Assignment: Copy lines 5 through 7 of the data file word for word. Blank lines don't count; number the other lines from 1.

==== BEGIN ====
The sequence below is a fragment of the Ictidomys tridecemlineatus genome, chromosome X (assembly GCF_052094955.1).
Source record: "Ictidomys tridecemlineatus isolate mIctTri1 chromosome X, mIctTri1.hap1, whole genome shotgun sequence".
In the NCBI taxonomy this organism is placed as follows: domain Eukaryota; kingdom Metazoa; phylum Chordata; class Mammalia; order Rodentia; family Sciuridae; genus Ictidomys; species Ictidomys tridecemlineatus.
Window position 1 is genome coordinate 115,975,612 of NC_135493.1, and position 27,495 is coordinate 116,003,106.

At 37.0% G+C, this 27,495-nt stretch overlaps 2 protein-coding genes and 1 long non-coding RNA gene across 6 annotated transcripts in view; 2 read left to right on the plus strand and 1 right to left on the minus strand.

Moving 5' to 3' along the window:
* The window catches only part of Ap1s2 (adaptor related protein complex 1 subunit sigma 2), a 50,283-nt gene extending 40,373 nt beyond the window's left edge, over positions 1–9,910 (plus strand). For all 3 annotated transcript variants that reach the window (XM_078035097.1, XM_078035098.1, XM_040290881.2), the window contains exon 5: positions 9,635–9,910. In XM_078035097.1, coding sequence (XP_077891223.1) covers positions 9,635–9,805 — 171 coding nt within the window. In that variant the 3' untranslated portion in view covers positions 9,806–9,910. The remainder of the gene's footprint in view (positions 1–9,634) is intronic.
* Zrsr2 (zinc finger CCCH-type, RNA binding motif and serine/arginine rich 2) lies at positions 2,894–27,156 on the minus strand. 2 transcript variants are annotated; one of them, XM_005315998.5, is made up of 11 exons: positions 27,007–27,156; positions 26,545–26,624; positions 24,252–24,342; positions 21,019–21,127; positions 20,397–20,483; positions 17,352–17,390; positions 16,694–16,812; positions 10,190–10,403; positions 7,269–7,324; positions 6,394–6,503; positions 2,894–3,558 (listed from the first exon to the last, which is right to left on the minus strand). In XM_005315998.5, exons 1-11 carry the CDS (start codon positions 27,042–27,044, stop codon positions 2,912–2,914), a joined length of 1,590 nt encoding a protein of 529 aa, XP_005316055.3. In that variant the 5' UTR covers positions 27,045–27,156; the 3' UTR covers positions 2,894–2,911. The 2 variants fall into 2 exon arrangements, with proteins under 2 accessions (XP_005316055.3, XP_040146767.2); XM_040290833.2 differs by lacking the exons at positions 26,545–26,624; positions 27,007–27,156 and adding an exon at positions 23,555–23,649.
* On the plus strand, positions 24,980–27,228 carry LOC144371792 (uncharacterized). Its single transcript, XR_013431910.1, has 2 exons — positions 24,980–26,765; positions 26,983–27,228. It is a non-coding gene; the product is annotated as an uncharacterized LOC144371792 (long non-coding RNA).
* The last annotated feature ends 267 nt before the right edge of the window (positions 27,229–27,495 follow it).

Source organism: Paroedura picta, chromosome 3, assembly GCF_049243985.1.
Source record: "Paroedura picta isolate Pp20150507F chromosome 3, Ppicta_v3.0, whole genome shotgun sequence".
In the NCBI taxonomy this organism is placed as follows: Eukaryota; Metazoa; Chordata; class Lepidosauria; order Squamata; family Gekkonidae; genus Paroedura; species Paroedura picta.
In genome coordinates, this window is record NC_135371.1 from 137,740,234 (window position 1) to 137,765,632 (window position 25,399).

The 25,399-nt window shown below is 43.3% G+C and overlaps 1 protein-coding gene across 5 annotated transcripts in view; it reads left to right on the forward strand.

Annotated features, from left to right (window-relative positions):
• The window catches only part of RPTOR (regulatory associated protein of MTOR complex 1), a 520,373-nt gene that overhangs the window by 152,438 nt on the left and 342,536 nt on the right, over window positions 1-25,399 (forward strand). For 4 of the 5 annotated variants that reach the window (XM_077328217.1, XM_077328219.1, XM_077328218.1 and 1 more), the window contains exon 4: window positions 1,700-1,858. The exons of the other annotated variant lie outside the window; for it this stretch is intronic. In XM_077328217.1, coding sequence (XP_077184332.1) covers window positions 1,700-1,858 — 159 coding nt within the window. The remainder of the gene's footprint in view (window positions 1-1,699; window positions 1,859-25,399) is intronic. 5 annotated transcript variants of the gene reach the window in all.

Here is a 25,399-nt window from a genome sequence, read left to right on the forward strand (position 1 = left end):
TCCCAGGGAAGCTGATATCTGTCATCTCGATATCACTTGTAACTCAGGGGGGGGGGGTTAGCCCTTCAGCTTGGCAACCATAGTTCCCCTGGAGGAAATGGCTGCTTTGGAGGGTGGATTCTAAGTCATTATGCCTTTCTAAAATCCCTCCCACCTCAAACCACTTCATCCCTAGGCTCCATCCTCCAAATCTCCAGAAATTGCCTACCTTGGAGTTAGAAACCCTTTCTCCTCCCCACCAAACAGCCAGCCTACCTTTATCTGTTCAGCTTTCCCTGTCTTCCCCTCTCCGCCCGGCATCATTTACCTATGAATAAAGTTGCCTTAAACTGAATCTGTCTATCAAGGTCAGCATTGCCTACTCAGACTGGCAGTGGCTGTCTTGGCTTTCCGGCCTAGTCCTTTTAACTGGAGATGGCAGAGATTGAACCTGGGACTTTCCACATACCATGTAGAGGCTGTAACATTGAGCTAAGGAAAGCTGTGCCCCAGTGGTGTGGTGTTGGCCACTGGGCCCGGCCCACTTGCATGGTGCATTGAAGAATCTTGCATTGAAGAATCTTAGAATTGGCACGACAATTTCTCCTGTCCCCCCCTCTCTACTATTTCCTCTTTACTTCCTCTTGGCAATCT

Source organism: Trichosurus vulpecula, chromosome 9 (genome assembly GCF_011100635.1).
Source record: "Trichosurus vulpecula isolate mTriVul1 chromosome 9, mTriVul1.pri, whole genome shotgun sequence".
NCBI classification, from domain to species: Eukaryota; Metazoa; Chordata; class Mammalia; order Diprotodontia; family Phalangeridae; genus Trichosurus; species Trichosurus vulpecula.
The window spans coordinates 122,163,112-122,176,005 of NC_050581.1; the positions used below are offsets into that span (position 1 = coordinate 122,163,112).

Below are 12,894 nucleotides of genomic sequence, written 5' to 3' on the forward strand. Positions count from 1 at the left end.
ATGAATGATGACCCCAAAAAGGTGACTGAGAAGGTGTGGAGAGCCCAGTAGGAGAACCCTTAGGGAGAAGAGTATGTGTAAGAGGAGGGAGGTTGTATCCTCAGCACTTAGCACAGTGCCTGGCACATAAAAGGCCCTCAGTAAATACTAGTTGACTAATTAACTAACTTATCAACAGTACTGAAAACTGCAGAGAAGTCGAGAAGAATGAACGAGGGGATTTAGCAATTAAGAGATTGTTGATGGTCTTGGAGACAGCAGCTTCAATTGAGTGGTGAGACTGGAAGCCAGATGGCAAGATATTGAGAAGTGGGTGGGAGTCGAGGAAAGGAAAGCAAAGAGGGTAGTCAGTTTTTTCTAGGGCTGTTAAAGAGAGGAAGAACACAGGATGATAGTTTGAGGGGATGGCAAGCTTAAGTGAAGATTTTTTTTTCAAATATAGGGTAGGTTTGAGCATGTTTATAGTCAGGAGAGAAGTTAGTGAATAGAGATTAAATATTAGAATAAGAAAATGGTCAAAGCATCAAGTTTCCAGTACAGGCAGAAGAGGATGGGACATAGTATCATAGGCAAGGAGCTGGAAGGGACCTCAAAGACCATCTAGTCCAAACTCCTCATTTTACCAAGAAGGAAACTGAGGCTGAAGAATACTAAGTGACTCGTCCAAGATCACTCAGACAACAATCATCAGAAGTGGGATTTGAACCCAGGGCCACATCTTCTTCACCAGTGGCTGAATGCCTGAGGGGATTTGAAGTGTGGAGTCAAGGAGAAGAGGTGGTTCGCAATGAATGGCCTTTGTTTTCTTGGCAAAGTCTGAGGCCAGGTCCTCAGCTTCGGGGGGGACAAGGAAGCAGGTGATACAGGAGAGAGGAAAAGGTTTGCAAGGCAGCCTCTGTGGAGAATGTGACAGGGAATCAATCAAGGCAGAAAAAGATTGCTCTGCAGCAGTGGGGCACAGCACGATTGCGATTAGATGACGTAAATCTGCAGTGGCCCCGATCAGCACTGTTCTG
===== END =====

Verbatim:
At 37.0% G+C, this 27,495-nt stretch overlaps 2 protein-coding genes and 1 long non-coding RNA gene across 6 annotated transcripts in view; 2 read left to right on the plus strand and 1 right to left on the minus strand.

Moving 5' to 3' along the window:
* The window catches only part of Ap1s2 (adaptor related protein complex 1 subunit sigma 2), a 50,283-nt gene extending 40,373 nt beyond the window's left edge, over positions 1–9,910 (plus strand). For all 3 annotated transcript variants that reach the window (XM_078035097.1, XM_078035098.1, XM_040290881.2), the window contains exon 5: positions 9,635–9,910. In XM_078035097.1, coding sequence (XP_077891223.1) covers positions 9,635–9,805 — 171 coding nt within the window. In that variant the 3' untranslated portion in view covers positions 9,806–9,910. The remainder of the gene's footprint in view (positions 1–9,634) is intronic.